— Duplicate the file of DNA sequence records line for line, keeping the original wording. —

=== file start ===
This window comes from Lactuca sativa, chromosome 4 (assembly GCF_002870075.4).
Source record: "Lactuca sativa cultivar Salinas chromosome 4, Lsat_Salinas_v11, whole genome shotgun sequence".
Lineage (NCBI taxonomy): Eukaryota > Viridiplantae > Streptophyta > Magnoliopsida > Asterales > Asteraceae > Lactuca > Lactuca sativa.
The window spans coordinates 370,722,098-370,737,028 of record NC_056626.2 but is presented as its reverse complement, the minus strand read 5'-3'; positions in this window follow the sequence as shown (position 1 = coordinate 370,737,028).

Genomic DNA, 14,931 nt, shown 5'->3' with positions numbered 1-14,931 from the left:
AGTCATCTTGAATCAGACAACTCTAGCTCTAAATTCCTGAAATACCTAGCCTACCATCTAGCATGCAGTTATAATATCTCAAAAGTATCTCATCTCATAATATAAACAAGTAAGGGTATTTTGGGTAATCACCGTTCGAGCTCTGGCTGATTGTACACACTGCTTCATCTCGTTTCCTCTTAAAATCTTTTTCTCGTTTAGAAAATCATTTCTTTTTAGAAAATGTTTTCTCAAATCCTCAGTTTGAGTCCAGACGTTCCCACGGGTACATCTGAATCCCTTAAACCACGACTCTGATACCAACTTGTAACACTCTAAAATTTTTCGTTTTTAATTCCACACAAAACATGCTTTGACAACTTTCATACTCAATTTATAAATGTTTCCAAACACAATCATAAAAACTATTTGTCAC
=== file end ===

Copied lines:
This window comes from Lactuca sativa, chromosome 4 (assembly GCF_002870075.4).
Source record: "Lactuca sativa cultivar Salinas chromosome 4, Lsat_Salinas_v11, whole genome shotgun sequence".
Lineage (NCBI taxonomy): Eukaryota > Viridiplantae > Streptophyta > Magnoliopsida > Asterales > Asteraceae > Lactuca > Lactuca sativa.
The window spans coordinates 370,722,098-370,737,028 of record NC_056626.2 but is presented as its reverse complement, the minus strand read 5'-3'; positions in this window follow the sequence as shown (position 1 = coordinate 370,737,028).

Genomic DNA, 14,931 nt, shown 5'->3' with positions numbered 1-14,931 from the left:
AGTCATCTTGAATCAGACAACTCTAGCTCTAAATTCCTGAAATACCTAGCCTACCATCTAGCATGCAGTTATAATATCTCAAAAGTATCTCATCTCATAATATAAACAAGTAAGGGTATTTTGGGTAATCACCGTTCGAGCTCTGGCTGATTGTACACACTGCTTCATCTCGTTTCCTCTTAAAATCTTTTTCTCGTTTAGAAAATCATTTCTTTTTAGAAAATGTTTTCTCAAATCCTCAGTTTGAGTCCAGACGTTCCCACGGGTACATCTGAATCCCTTAAACCACGACTCTGATACCAACTTGTAACACTCTAAAATTTTTCGTTTTTAATTCCACACAAAACATGCTTTGACAACTTTCATACTCAATTTATAAATGTTTCCAAACACAATCATAAAAACTATTTGTCAC